Also, this is a good method when time is of the essence. Painting season may be waning and you need to paint sooner rather than later.


With pressure washing, there is the potential of siding damage, water injected under siding, or dirt remaining on house. There are ways to safely clean your house before painting using a pressure washer, including using lower psi pressure washers, widening the spray, and standing at least two feet back.

If you use too much force to blast away all of the dirt, you stand a good chance of etching your siding. Yet if you hold the nozzle farther back, it is not enough to remove all of the dirt–just the majority of it.

What You'll Need

Equipment / Tools

  • Pressure washer
  • Garden hose
  • Brushes
  • Buckets


  • Mildewcide
  • TSP
  • Siding detergent


How to Manually Clean Your Siding

  1. Start With One Side

    Choose one side of the house as your cleaning project of the day and stick with it. It helps to mentally cordon that side into half or thirds, as an entire side of the house is too much to clean at once.

  2. Remove Debris

    With the siding dry, remove large pieces of debris with the wire brush, broom, and even a shop vacuum, possibly including dried mud, spiderwebs, bird nests, vacated wasp nests, and more.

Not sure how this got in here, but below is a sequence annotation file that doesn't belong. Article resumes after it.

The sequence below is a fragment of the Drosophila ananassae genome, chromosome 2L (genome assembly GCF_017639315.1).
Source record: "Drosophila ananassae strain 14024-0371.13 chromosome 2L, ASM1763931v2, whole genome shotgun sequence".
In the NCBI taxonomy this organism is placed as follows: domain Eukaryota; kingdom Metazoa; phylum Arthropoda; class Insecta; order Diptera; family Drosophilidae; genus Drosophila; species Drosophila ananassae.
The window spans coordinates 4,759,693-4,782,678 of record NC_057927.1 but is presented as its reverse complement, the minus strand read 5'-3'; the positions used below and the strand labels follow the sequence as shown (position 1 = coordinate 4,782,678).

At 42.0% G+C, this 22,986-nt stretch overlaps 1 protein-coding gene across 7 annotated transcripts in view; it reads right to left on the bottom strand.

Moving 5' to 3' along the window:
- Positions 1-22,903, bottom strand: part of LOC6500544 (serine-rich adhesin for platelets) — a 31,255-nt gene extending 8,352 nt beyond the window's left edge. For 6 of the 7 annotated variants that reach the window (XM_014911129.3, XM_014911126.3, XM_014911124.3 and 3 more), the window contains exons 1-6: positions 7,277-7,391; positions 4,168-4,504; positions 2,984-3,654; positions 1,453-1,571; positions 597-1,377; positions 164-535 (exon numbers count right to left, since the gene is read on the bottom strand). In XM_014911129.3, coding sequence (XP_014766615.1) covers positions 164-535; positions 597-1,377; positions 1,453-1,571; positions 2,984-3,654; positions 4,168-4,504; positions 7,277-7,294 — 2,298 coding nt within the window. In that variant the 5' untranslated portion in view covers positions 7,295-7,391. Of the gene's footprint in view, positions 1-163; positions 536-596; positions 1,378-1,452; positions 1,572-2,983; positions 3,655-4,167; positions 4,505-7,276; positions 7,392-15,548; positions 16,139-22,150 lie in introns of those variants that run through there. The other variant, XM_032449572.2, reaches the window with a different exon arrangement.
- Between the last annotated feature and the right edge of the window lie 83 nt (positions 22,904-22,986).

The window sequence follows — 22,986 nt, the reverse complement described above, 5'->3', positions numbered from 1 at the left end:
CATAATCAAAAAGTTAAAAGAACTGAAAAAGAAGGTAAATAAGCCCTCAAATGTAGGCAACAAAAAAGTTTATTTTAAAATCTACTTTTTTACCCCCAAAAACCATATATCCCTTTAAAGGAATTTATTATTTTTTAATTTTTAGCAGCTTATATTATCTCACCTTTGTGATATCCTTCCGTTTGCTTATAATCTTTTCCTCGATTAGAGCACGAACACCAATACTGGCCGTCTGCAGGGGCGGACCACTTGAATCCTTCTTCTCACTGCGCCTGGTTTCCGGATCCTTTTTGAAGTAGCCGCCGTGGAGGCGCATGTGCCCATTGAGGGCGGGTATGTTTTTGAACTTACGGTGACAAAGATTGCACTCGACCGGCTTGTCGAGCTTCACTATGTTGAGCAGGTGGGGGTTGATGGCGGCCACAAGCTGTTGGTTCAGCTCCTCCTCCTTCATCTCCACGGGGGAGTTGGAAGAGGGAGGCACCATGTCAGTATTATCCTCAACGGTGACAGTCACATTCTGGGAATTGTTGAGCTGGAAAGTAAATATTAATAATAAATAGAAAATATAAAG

3. Spray Siding With Hose

    Gently spray one section of the siding with the garden hose.


    Do not spray upward under siding or into air vents near the eaves which permit air circulation into the attic. In general, be aware of any place that may allow water to intrude under the siding or into the house. Also, look for dryer and bathroom vents and around poorly-fitting windows.

  4. Scrub Siding

    Scrub down the section with a prepared TSP-water solution.

  5. Rinse Siding

    Rinse off the section with clean water from the hose.

  6. Scrub Siding Again

    Mix up fresh TSP-water solution again and re-scrub it.

  7. Move to Next Section

    Move on to the next section below the previous section. Work from the top-down.

  8. Rinse Entire House

    When all sections are done, spray the entire house side once again.

  9. Let Siding Dry

    Let dry by itself at least 24-48 hours before painting.

How to Pressure Wash Your Siding Before Painting

  1. Get Ready

    Plug in the pressure washer. Attach the hose from the house to the pressure washer. Make sure that you have enough hose to reach the farthest part of the house exterior.

  2. Remove Debris

    Hit the side of the house and especially the eaves to knock off large pieces of debris like mud, spiderwebs, and bird nests.

  3. Spray Siding Down

    With the sprayer on wide-spray, wash down the siding from the top-down.

  4. Apply Cleaning Fluid

    Switch the pressure washer to its soap setting. Spray down the siding from top-down completely with the detergent solution. Let it sit for about 15 minutes.

  5. Rinse Siding

    Switch the pressure washer back to its rinse setting. Rinse the siding from top-down. Completely remove all soap. Keep rinsing until the rinse water runs clear.